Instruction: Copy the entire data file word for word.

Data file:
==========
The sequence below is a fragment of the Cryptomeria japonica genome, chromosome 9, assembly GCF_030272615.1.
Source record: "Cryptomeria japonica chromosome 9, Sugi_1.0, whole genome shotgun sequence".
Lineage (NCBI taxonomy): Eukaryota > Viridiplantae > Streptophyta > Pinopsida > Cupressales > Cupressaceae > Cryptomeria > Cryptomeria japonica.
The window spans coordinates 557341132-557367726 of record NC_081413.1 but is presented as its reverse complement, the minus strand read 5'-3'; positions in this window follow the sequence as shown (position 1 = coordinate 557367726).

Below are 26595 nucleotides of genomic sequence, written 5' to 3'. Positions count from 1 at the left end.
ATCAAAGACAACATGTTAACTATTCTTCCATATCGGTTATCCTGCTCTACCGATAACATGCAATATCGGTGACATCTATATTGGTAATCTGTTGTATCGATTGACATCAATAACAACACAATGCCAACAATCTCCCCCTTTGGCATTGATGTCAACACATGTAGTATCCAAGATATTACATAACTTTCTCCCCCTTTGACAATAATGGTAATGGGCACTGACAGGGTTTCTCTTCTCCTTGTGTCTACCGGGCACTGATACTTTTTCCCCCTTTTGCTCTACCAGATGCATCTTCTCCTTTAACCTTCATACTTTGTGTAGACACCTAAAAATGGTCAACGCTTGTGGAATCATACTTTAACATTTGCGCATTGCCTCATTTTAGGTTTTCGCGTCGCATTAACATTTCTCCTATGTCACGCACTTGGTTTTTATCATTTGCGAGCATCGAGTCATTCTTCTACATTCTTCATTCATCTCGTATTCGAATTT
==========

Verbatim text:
The sequence below is a fragment of the Cryptomeria japonica genome, chromosome 9, assembly GCF_030272615.1.
Source record: "Cryptomeria japonica chromosome 9, Sugi_1.0, whole genome shotgun sequence".
Lineage (NCBI taxonomy): Eukaryota > Viridiplantae > Streptophyta > Pinopsida > Cupressales > Cupressaceae > Cryptomeria > Cryptomeria japonica.
The window spans coordinates 557341132-557367726 of record NC_081413.1 but is presented as its reverse complement, the minus strand read 5'-3'; positions in this window follow the sequence as shown (position 1 = coordinate 557367726).

Below are 26595 nucleotides of genomic sequence, written 5' to 3'. Positions count from 1 at the left end.
ATCAAAGACAACATGTTAACTATTCTTCCATATCGGTTATCCTGCTCTACCGATAACATGCAATATCGGTGACATCTATATTGGTAATCTGTTGTATCGATTGACATCAATAACAACACAATGCCAACAATCTCCCCCTTTGGCATTGATGTCAACACATGTAGTATCCAAGATATTACATAACTTTCTCCCCCTTTGACAATAATGGTAATGGGCACTGACAGGGTTTCTCTTCTCCTTGTGTCTACCGGGCACTGATACTTTTTCCCCCTTTTGCTCTACCAGATGCATCTTCTCCTTTAACCTTCATACTTTGTGTAGACACCTAAAAATGGTCAACGCTTGTGGAATCATACTTTAACATTTGCGCATTGCCTCATTTTAGGTTTTCGCGTCGCATTAACATTTCTCCTATGTCACGCACTTGGTTTTTATCATTTGCGAGCATCGAGTCATTCTTCTACATTCTTCATTCATCTCGTATTCGAATTT